Originally Posted by MarkV
in English Haiku seems
maybe better in Japanese
Ah, vintage MarkV. You think you are in shallow water, but the currents run deeper.
R.H. Blyth, in his multiple collections of haiku, found comparable poetry of sensation in English poetry.
Wordsworth: Or the swan stirs the reeds, his neck and bill wetting, that drip upon the water still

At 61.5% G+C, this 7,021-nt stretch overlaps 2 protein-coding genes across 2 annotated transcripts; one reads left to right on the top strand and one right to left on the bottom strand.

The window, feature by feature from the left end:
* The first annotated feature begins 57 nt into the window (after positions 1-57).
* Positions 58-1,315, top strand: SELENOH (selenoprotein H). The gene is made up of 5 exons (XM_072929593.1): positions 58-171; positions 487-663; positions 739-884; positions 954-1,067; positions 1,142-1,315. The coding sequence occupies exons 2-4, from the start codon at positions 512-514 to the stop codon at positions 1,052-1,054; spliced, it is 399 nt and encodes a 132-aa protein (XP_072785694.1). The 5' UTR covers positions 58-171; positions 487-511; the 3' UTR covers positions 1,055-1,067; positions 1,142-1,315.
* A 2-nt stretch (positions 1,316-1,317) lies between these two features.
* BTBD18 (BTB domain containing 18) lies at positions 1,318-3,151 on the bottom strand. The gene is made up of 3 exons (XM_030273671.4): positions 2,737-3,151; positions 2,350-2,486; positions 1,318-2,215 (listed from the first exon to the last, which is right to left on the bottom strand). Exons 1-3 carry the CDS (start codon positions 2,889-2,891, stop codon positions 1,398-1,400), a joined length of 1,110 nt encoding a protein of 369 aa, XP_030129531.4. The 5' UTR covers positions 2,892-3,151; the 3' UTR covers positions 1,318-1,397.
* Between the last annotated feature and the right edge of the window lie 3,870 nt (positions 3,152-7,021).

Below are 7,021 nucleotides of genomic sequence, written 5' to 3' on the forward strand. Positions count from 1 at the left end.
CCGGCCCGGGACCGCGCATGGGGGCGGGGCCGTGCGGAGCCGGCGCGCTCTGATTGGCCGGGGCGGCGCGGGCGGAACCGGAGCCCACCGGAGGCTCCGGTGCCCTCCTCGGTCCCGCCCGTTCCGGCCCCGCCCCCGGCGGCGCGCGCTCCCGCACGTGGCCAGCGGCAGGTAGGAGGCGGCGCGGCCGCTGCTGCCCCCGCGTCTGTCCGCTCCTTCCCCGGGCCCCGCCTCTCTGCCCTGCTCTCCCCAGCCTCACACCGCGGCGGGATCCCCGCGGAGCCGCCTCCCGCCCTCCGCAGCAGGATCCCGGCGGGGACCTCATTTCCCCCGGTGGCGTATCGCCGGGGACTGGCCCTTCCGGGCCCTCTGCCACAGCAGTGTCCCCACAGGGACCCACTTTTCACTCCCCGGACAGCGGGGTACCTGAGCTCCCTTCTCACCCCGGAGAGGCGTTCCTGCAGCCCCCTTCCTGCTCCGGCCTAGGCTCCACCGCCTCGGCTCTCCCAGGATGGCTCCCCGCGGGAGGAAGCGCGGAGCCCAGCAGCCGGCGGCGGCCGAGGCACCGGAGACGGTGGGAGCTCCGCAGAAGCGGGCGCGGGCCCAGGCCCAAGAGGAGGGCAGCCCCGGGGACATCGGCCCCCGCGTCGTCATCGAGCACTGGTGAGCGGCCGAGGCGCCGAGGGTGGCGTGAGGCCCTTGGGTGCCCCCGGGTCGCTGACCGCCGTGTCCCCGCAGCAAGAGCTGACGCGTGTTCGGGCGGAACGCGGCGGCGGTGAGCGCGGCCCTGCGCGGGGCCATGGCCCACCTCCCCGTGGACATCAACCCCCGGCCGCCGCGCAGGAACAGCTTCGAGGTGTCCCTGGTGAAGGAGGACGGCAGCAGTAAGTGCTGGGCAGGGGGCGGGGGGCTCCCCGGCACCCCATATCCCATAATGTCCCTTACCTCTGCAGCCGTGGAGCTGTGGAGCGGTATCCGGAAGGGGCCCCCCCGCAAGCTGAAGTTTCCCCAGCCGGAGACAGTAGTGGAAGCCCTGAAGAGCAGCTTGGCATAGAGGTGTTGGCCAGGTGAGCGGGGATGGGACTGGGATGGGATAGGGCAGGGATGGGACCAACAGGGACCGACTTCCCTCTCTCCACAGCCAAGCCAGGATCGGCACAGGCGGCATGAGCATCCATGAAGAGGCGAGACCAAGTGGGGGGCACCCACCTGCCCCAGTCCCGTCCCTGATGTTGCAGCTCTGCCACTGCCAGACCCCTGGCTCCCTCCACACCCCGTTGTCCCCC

Tennyson's famous line: the moan of doves in immemorial elms
Keats (like onomatopaeia in haiku):
fast fading violets covered up in leaves...
and full grown lambs loud bleat from hilly bourn ...
Blyth notes, "In haiku the words are less important than the sensation...."
My working definition for haiku is a verse about a moment in nature expressed in the length of a breath.
Recommend you look up Blyth's works; he will hold your hand while you wade in unknown water.